Hot or Not

The trends of our generation

by Olivia Murphy, staff

Throughout the years, many trends have faded in and out of popularity. In elementary school there was Silly Bandz and Duct Tape wallets. In middle school there was water bottle flipping and checkered Vans, and in high school there were scrunchies, FILA monster stompers, claw clips, Among Us, a Y2K resurgence, and so much more. Not all trends were good and, if we’re being completely honest, most were extremely hard on the eyes. Without further ado, here is an incomplete ranking of the most memorable and iconic trends of our childhood.

There were a few years where every primary school recess was dominated by kids wearing, trading, and showing off their eccentric Silly Bandz. Silly Bandz were rubber bands invented in 2002 in Japan that didn’t reach the United States until 2005, yet reached peak popularity among kids in 2010 and 2011 due to the brand’s collaboration with celebrities like Kim Kardashian and Justin Bieber. They came in shapes such as animals, food, musical instruments, and so much more. This trend was most definitely HOT, at least until the bands were banned in Syre Elementary in 2014 due to distracting kids in class. 

Another craze that took the 2000s and 2010s by storm was Uggs. These fuzzy boots were on the wish list of every aspiring fashionista and were the inescapable mark of every future fashionista. Although these fuzzy boots and slippers could be seen on the feet of all, both young and old, this trend was NOT HOT. The poor ranking of this phenomenon is due to, one, the soaring price of the accessories and, two, the passionate, vigorous amount of sweat the shoes would cause your feet to accumulate. Unless you were wearing the boots in sub-zero temperatures and making sure not to participate in any form of cardio aerobic exercise – unlikely at the Olympic event that was elementary school recess – your feet would be submerged in pools of your own delightful foot juice.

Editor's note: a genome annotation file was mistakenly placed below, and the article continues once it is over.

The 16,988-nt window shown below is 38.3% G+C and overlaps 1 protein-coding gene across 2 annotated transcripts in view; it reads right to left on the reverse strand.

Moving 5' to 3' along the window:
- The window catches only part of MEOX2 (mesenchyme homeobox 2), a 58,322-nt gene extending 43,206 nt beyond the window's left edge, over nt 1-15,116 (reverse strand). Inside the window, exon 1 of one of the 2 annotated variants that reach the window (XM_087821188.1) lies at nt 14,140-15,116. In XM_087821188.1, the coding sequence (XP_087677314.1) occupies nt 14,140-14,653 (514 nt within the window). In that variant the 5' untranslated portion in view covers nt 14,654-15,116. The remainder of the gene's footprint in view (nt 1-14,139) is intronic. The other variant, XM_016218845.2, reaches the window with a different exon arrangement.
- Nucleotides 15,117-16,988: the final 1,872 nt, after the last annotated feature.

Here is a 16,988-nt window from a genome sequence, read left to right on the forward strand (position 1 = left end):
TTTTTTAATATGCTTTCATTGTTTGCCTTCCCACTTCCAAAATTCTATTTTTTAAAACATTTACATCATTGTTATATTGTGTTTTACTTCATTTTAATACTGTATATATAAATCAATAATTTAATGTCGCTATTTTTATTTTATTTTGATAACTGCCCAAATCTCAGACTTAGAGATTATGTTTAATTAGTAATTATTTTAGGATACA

The most historic, unforgettable trend of middle school has to be bottle flipping. This trend originated in 2016 when a video of Mike Senatore, a student at Ardrey Kell High School, went viral for showcasing him landing a bottle flip at his school’s talent show. The phenomenon quickly spread across the nation and all of a sudden we were bombarded with 12-year-old boys flipping water bottles in the cafeteria, in between classes, and onto the lofty rafters of pre-remodel Einstein Middle School. This trend was also HOT due to its comedic value and ability to capture the attention of squads of middle schoolers for upwards of 30 minutes at a time. This trend is also HOT because we can all entertain ourselves by imagining the looks on the poor construction workers’ faces when they found dozens upon dozens of water bottles in their time-consuming demolition of the school.

by Darby O’Neill

Inarguably the biggest trend of our high school experience was Among Us. Even though it reached its peak while students were still sequestered away in our homes, suffering (maybe irreparably) from complete social seclusion, Among Us still managed to spread like a wildfire – a virus some might say – through the lives of all Even though I never personally played the game, due to the amount of information that was forced down my metaphorical (or literal, take your pick) throat, I could probably seamlessly describe in great detail the inner workings of the game. It was impossible to escape the Among Us phenomenon and even today it is, somehow, still the topic of countless conversations I regret listening to during slow-moving class periods. This trend was NOT HOT. The memes and jokes about this game were funny for about two months, until everyone realized there were an infinite number of better things to be spending our time doing than roleplaying as little astronauts. The true victims of this trend is the sophomore class who will suffer through the next two years under the class name “Crewmates”; we can truly only pray for the class of 2027 and hope that they will receive a much kinder treatment than those who will have full control over their class name. 

All in all, every trend has its HOT elements and its NOT elements, and there’s no way that any of us could accurately evaluate every trend in a fair and all-encompassing way. However, I at least will always be voicing my incompetently informed opinions and I encourage everyone to do the same.